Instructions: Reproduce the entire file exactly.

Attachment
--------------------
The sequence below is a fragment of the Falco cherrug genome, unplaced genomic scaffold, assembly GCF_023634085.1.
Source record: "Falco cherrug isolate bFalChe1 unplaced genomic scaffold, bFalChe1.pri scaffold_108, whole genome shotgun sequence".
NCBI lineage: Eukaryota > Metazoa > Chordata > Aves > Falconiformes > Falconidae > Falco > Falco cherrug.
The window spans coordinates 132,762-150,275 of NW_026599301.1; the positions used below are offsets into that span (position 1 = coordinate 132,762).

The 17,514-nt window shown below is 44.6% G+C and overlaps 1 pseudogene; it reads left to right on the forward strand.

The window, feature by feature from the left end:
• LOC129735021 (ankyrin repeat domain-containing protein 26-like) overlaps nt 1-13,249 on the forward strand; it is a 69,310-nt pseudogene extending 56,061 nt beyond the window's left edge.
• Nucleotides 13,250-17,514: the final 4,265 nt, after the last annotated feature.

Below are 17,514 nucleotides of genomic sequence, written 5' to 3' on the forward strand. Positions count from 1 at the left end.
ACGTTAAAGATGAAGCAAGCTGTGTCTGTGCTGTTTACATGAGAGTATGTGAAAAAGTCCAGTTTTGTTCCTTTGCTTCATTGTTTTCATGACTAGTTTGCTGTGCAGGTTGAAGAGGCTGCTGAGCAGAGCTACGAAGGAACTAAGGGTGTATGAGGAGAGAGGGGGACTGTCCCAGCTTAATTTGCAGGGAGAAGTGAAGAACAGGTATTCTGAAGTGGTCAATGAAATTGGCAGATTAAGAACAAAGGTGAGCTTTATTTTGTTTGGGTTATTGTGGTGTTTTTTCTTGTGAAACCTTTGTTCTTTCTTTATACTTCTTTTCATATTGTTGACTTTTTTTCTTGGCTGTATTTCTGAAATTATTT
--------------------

The sequence below is a fragment of the Falco cherrug genome, unplaced genomic scaffold, assembly GCF_023634085.1.
Source record: "Falco cherrug isolate bFalChe1 unplaced genomic scaffold, bFalChe1.pri scaffold_108, whole genome shotgun sequence".
NCBI lineage: Eukaryota > Metazoa > Chordata > Aves > Falconiformes > Falconidae > Falco > Falco cherrug.
The window spans coordinates 132,762-150,275 of NW_026599301.1; the positions used below are offsets into that span (position 1 = coordinate 132,762).

The 17,514-nt window shown below is 44.6% G+C and overlaps 1 pseudogene; it reads left to right on the forward strand.

The window, feature by feature from the left end:
• LOC129735021 (ankyrin repeat domain-containing protein 26-like) overlaps nt 1-13,249 on the forward strand; it is a 69,310-nt pseudogene extending 56,061 nt beyond the window's left edge.
• Nucleotides 13,250-17,514: the final 4,265 nt, after the last annotated feature.

Below are 17,514 nucleotides of genomic sequence, written 5' to 3' on the forward strand. Positions count from 1 at the left end.
ACGTTAAAGATGAAGCAAGCTGTGTCTGTGCTGTTTACATGAGAGTATGTGAAAAAGTCCAGTTTTGTTCCTTTGCTTCATTGTTTTCATGACTAGTTTGCTGTGCAGGTTGAAGAGGCTGCTGAGCAGAGCTACGAAGGAACTAAGGGTGTATGAGGAGAGAGGGGGACTGTCCCAGCTTAATTTGCAGGGAGAAGTGAAGAACAGGTATTCTGAAGTGGTCAATGAAATTGGCAGATTAAGAACAAAGGTGAGCTTTATTTTGTTTGGGTTATTGTGGTGTTTTTTCTTGTGAAACCTTTGTTCTTTCTTTATACTTCTTTTCATATTGTTGACTTTTTTTCTTGGCTGTATTTCTGAAATTATTT